Freehold and Leasehold are two of the main types of property you can buy. When buying a property freehold, you own the land and building until you decide to sell. However, when buying a property leasehold, you only own the building for a defined period of time. Unless you extend the lease, the property then belongs to the landowner once the lease expires. 

This blog will help you understand the difference between freehold and leasehold, and what you need to know before buying a property leasehold.

What is Freehold?

Buying a property freehold gives you total ownership of the building and the land it is situated on indefinitely. You will be responsible for costs such as maintenance and insurance of the property. However, you have more freedom when it comes to changing the property and restrictions on the building. Most houses are freehold, but it is important to check this before buying.

What is Leasehold?

If you purchase a property leasehold, you own it for the duration of the lease. When the lease runs out, property ownership transfers to the landowner (the freeholder). Leases are usually long term, lasting from 90-125 years. But they can be as short as 40 or as long as 999 years. Leases can also be extended if they are close to running out. A property can become difficult to sell or remortgage if there is less than 80 years on the lease. 

A major factor to consider when buying a property leasehold includes paying ground rent, service and maintenance charges to the freeholder. These costs can increase. There also may be regulations on the property regarding matters such as pets, running a business from home and sub-letting the property. 

It is common for flats and some new-build properties to be owned under leasehold. You do also have the right to buy the freehold after owning the property for two years. This is less complex if you are looking to buy the freehold on a house where you are the single owner. However, for a block of flats, the freehold would have to be purchased by all residents under a joint agreement. This is possible but can be more difficult to arrange.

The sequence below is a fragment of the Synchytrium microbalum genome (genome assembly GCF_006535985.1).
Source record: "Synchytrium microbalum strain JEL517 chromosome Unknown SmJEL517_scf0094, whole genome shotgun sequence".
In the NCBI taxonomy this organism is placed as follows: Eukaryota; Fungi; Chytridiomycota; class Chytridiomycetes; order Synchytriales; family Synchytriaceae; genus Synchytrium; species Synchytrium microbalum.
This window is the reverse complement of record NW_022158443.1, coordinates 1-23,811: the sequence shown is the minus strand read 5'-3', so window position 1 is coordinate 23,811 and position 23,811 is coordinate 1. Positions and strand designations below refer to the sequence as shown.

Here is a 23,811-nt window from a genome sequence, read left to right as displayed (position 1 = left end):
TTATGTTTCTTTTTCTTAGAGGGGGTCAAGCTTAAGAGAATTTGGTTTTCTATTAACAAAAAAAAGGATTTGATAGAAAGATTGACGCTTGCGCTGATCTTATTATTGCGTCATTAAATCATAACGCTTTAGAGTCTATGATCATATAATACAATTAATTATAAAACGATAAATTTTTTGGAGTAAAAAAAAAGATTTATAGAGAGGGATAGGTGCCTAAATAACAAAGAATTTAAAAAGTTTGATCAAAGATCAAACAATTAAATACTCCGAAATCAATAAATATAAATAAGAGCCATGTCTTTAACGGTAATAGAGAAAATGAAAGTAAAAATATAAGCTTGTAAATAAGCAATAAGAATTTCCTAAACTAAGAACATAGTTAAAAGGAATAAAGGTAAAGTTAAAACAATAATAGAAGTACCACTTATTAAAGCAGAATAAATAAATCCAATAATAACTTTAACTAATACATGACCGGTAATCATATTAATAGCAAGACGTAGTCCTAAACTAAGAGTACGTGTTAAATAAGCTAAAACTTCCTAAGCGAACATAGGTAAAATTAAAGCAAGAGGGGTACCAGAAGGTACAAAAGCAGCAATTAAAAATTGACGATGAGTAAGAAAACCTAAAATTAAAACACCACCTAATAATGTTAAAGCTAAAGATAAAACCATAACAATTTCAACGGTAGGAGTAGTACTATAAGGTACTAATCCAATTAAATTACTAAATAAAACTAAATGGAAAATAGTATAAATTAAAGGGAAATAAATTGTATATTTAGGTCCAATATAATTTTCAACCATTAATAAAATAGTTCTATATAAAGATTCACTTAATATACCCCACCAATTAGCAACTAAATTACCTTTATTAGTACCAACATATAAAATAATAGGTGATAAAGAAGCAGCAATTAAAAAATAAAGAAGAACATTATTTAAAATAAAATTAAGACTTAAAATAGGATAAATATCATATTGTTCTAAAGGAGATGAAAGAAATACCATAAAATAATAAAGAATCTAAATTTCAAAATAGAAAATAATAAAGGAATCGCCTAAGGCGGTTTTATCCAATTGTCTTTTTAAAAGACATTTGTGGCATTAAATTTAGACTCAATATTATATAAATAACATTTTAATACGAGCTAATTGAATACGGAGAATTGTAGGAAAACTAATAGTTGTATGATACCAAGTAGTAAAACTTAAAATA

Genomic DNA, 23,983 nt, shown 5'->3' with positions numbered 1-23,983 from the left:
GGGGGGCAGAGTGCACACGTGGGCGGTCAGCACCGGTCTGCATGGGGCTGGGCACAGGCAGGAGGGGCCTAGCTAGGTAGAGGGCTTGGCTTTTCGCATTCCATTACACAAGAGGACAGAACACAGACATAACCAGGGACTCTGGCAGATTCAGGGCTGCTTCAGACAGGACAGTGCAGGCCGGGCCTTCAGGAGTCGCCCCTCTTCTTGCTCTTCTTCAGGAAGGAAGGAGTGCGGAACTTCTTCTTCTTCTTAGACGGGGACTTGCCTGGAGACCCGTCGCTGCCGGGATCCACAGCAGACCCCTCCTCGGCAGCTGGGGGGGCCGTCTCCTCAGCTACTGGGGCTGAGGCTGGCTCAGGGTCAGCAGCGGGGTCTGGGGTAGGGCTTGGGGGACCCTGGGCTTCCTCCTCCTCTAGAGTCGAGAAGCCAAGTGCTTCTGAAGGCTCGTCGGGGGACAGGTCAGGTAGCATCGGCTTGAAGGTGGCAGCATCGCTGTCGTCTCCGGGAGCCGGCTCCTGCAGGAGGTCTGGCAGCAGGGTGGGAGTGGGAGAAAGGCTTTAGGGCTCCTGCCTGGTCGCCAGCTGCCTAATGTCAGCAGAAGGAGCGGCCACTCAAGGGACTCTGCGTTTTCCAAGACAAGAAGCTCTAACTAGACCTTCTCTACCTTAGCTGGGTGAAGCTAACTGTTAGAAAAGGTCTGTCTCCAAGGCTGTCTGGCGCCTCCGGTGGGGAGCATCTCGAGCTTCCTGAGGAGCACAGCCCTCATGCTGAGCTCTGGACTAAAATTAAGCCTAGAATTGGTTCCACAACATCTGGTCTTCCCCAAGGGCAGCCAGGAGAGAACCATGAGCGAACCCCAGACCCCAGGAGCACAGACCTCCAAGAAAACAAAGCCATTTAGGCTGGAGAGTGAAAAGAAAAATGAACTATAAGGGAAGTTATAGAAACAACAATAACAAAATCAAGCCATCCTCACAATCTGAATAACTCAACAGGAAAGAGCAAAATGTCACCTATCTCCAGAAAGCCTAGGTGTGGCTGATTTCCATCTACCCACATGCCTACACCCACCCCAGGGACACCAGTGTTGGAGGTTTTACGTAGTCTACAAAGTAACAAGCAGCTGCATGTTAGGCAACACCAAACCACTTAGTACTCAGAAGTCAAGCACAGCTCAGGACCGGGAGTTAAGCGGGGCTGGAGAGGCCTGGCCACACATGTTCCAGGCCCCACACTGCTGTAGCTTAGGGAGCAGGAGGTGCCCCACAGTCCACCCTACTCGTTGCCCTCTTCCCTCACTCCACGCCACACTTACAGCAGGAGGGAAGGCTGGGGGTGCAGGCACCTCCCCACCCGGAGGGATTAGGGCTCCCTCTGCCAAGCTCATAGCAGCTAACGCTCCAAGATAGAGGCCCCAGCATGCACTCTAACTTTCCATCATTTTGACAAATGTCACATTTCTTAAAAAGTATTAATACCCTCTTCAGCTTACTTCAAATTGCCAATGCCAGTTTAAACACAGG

Benefits of a Leasehold Property

So, why would you buy a property leasehold? With more restrictions and risk, you may be wondering why it would be worth buying a leasehold property. There are, however, benefits which come with a leasehold. 

Buying a property leasehold is usually cheaper than freehold because it involves risk. You also have no responsibility for the structure and maintenance of the building, maintenance of communal areas, and building insurance costs. If the lease still has 90+ years remaining, there is little reason to worry about extending the leasehold.

Before purchasing a property, either freehold or leasehold, it is important to understand the terms and implications. This could make a difference to your investment long-term. If you are looking for more information and opportunities for property investment, get in touch with us at Hoze Investments.